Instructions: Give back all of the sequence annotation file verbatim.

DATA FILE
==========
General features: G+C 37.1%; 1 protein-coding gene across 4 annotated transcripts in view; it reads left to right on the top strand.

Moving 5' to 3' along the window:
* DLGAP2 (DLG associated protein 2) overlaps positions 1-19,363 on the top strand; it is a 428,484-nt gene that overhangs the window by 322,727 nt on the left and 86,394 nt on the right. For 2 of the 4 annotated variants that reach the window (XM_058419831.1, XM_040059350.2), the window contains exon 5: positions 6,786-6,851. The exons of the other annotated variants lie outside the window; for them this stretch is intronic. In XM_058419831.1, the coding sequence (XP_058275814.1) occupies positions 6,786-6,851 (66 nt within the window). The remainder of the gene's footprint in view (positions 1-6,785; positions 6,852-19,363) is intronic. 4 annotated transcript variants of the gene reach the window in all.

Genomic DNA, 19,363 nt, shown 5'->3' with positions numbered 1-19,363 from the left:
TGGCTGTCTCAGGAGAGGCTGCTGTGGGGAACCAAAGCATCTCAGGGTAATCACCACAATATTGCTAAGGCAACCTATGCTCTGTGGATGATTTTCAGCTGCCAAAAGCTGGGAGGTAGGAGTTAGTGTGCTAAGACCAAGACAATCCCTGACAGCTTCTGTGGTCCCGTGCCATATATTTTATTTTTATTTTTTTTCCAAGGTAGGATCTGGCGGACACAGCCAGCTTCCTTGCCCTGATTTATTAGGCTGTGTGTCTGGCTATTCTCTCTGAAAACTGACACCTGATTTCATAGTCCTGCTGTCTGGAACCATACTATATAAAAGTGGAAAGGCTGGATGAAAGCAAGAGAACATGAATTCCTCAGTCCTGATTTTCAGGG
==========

General features: G+C 37.1%; 1 protein-coding gene across 4 annotated transcripts in view; it reads left to right on the top strand.

Moving 5' to 3' along the window:
* DLGAP2 (DLG associated protein 2) overlaps positions 1-19,363 on the top strand; it is a 428,484-nt gene that overhangs the window by 322,727 nt on the left and 86,394 nt on the right. For 2 of the 4 annotated variants that reach the window (XM_058419831.1, XM_040059350.2), the window contains exon 5: positions 6,786-6,851. The exons of the other annotated variants lie outside the window; for them this stretch is intronic. In XM_058419831.1, the coding sequence (XP_058275814.1) occupies positions 6,786-6,851 (66 nt within the window). The remainder of the gene's footprint in view (positions 1-6,785; positions 6,852-19,363) is intronic. 4 annotated transcript variants of the gene reach the window in all.

Genomic DNA, 19,363 nt, shown 5'->3' with positions numbered 1-19,363 from the left:
TGGCTGTCTCAGGAGAGGCTGCTGTGGGGAACCAAAGCATCTCAGGGTAATCACCACAATATTGCTAAGGCAACCTATGCTCTGTGGATGATTTTCAGCTGCCAAAAGCTGGGAGGTAGGAGTTAGTGTGCTAAGACCAAGACAATCCCTGACAGCTTCTGTGGTCCCGTGCCATATATTTTATTTTTATTTTTTTTCCAAGGTAGGATCTGGCGGACACAGCCAGCTTCCTTGCCCTGATTTATTAGGCTGTGTGTCTGGCTATTCTCTCTGAAAACTGACACCTGATTTCATAGTCCTGCTGTCTGGAACCATACTATATAAAAGTGGAAAGGCTGGATGAAAGCAAGAGAACATGAATTCCTCAGTCCTGATTTTCAGGG